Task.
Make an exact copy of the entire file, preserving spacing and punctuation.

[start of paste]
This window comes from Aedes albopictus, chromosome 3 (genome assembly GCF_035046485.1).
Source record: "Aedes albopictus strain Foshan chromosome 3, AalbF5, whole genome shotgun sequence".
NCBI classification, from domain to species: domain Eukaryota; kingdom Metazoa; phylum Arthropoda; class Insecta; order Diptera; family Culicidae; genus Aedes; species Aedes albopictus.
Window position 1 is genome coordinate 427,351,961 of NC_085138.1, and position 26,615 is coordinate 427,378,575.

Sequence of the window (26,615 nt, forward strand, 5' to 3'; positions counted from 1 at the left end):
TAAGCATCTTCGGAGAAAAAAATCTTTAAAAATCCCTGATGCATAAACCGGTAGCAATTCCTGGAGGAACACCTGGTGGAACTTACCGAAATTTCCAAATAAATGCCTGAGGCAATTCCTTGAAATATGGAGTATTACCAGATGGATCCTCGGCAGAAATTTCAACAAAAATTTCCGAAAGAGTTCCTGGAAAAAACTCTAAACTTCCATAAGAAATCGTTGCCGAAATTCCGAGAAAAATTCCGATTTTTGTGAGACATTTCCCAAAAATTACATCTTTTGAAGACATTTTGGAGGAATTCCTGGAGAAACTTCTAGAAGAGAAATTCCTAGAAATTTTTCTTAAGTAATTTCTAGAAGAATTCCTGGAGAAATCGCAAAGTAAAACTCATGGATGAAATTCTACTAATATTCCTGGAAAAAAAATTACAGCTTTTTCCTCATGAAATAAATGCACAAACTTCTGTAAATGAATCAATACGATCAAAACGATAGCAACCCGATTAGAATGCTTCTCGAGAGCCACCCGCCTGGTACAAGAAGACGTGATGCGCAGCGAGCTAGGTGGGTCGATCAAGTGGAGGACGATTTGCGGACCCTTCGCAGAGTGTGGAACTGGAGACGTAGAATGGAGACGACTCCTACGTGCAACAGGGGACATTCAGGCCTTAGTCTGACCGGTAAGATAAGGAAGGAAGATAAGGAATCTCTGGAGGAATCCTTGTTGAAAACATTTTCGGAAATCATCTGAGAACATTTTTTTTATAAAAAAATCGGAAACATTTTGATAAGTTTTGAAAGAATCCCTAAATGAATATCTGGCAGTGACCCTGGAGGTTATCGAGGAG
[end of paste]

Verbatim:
This window comes from Aedes albopictus, chromosome 3 (genome assembly GCF_035046485.1).
Source record: "Aedes albopictus strain Foshan chromosome 3, AalbF5, whole genome shotgun sequence".
NCBI classification, from domain to species: domain Eukaryota; kingdom Metazoa; phylum Arthropoda; class Insecta; order Diptera; family Culicidae; genus Aedes; species Aedes albopictus.
Window position 1 is genome coordinate 427,351,961 of NC_085138.1, and position 26,615 is coordinate 427,378,575.

Sequence of the window (26,615 nt, forward strand, 5' to 3'; positions counted from 1 at the left end):
TAAGCATCTTCGGAGAAAAAAATCTTTAAAAATCCCTGATGCATAAACCGGTAGCAATTCCTGGAGGAACACCTGGTGGAACTTACCGAAATTTCCAAATAAATGCCTGAGGCAATTCCTTGAAATATGGAGTATTACCAGATGGATCCTCGGCAGAAATTTCAACAAAAATTTCCGAAAGAGTTCCTGGAAAAAACTCTAAACTTCCATAAGAAATCGTTGCCGAAATTCCGAGAAAAATTCCGATTTTTGTGAGACATTTCCCAAAAATTACATCTTTTGAAGACATTTTGGAGGAATTCCTGGAGAAACTTCTAGAAGAGAAATTCCTAGAAATTTTTCTTAAGTAATTTCTAGAAGAATTCCTGGAGAAATCGCAAAGTAAAACTCATGGATGAAATTCTACTAATATTCCTGGAAAAAAAATTACAGCTTTTTCCTCATGAAATAAATGCACAAACTTCTGTAAATGAATCAATACGATCAAAACGATAGCAACCCGATTAGAATGCTTCTCGAGAGCCACCCGCCTGGTACAAGAAGACGTGATGCGCAGCGAGCTAGGTGGGTCGATCAAGTGGAGGACGATTTGCGGACCCTTCGCAGAGTGTGGAACTGGAGACGTAGAATGGAGACGACTCCTACGTGCAACAGGGGACATTCAGGCCTTAGTCTGACCGGTAAGATAAGGAAGGAAGATAAGGAATCTCTGGAGGAATCCTTGTTGAAAACATTTTCGGAAATCATCTGAGAACATTTTTTTTATAAAAAAATCGGAAACATTTTGATAAGTTTTGAAAGAATCCCTAAATGAATATCTGGCAGTGACCCTGGAGGTTATCGAGGAG